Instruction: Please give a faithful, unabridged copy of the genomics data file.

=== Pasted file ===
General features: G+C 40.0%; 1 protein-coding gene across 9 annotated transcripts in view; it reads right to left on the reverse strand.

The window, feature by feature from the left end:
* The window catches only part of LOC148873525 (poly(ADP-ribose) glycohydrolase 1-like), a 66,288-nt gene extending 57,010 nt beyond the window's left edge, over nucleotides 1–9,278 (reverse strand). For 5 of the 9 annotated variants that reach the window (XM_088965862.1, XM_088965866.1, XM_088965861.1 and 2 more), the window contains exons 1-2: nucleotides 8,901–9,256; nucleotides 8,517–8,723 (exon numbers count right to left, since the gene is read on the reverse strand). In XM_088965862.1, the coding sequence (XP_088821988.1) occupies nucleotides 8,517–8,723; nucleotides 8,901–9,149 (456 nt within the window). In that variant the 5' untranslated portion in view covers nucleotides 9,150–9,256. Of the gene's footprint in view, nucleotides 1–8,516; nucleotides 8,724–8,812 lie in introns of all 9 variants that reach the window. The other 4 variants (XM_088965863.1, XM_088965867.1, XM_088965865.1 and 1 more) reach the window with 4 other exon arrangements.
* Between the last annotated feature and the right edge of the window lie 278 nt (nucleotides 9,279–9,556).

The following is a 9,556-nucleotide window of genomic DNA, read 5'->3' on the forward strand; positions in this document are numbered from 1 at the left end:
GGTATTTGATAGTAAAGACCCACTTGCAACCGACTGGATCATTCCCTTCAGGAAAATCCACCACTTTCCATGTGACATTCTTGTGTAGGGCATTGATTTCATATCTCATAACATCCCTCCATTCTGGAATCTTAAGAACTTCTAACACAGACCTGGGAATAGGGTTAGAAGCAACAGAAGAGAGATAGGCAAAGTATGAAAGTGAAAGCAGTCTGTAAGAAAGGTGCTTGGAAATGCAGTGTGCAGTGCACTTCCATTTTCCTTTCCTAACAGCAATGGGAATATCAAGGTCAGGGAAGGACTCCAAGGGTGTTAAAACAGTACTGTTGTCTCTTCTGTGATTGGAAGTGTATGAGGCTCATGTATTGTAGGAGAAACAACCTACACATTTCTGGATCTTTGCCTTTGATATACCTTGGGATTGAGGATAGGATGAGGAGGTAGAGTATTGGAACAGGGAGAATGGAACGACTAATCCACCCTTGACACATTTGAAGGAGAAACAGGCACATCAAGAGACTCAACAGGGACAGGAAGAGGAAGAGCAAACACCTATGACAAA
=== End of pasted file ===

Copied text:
General features: G+C 40.0%; 1 protein-coding gene across 9 annotated transcripts in view; it reads right to left on the reverse strand.

The window, feature by feature from the left end:
* The window catches only part of LOC148873525 (poly(ADP-ribose) glycohydrolase 1-like), a 66,288-nt gene extending 57,010 nt beyond the window's left edge, over nucleotides 1–9,278 (reverse strand). For 5 of the 9 annotated variants that reach the window (XM_088965862.1, XM_088965866.1, XM_088965861.1 and 2 more), the window contains exons 1-2: nucleotides 8,901–9,256; nucleotides 8,517–8,723 (exon numbers count right to left, since the gene is read on the reverse strand). In XM_088965862.1, the coding sequence (XP_088821988.1) occupies nucleotides 8,517–8,723; nucleotides 8,901–9,149 (456 nt within the window). In that variant the 5' untranslated portion in view covers nucleotides 9,150–9,256. Of the gene's footprint in view, nucleotides 1–8,516; nucleotides 8,724–8,812 lie in introns of all 9 variants that reach the window. The other 4 variants (XM_088965863.1, XM_088965867.1, XM_088965865.1 and 1 more) reach the window with 4 other exon arrangements.
* Between the last annotated feature and the right edge of the window lie 278 nt (nucleotides 9,279–9,556).

The following is a 9,556-nucleotide window of genomic DNA, read 5'->3' on the forward strand; positions in this document are numbered from 1 at the left end:
GGTATTTGATAGTAAAGACCCACTTGCAACCGACTGGATCATTCCCTTCAGGAAAATCCACCACTTTCCATGTGACATTCTTGTGTAGGGCATTGATTTCATATCTCATAACATCCCTCCATTCTGGAATCTTAAGAACTTCTAACACAGACCTGGGAATAGGGTTAGAAGCAACAGAAGAGAGATAGGCAAAGTATGAAAGTGAAAGCAGTCTGTAAGAAAGGTGCTTGGAAATGCAGTGTGCAGTGCACTTCCATTTTCCTTTCCTAACAGCAATGGGAATATCAAGGTCAGGGAAGGACTCCAAGGGTGTTAAAACAGTACTGTTGTCTCTTCTGTGATTGGAAGTGTATGAGGCTCATGTATTGTAGGAGAAACAACCTACACATTTCTGGATCTTTGCCTTTGATATACCTTGGGATTGAGGATAGGATGAGGAGGTAGAGTATTGGAACAGGGAGAATGGAACGACTAATCCACCCTTGACACATTTGAAGGAGAAACAGGCACATCAAGAGACTCAACAGGGACAGGAAGAGGAAGAGCAAACACCTATGACAAA